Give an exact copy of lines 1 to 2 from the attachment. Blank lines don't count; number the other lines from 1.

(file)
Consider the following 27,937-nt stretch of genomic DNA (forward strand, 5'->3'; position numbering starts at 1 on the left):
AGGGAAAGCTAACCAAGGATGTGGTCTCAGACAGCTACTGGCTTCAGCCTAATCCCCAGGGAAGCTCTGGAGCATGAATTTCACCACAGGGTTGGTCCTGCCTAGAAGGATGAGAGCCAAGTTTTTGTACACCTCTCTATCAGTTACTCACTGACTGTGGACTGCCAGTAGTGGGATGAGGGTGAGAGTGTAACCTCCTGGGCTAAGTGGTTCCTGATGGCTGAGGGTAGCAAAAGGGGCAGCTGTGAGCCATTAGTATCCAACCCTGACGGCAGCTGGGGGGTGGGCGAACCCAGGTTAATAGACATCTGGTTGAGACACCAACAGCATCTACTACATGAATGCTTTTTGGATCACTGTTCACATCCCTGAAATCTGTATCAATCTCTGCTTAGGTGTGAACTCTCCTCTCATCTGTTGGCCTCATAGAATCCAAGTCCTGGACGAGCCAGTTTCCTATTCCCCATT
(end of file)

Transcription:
Consider the following 27,937-nt stretch of genomic DNA (forward strand, 5'->3'; position numbering starts at 1 on the left):
AGGGAAAGCTAACCAAGGATGTGGTCTCAGACAGCTACTGGCTTCAGCCTAATCCCCAGGGAAGCTCTGGAGCATGAATTTCACCACAGGGTTGGTCCTGCCTAGAAGGATGAGAGCCAAGTTTTTGTACACCTCTCTATCAGTTACTCACTGACTGTGGACTGCCAGTAGTGGGATGAGGGTGAGAGTGTAACCTCCTGGGCTAAGTGGTTCCTGATGGCTGAGGGTAGCAAAAGGGGCAGCTGTGAGCCATTAGTATCCAACCCTGACGGCAGCTGGGGGGTGGGCGAACCCAGGTTAATAGACATCTGGTTGAGACACCAACAGCATCTACTACATGAATGCTTTTTGGATCACTGTTCACATCCCTGAAATCTGTATCAATCTCTGCTTAGGTGTGAACTCTCCTCTCATCTGTTGGCCTCATAGAATCCAAGTCCTGGACGAGCCAGTTTCCTATTCCCCATT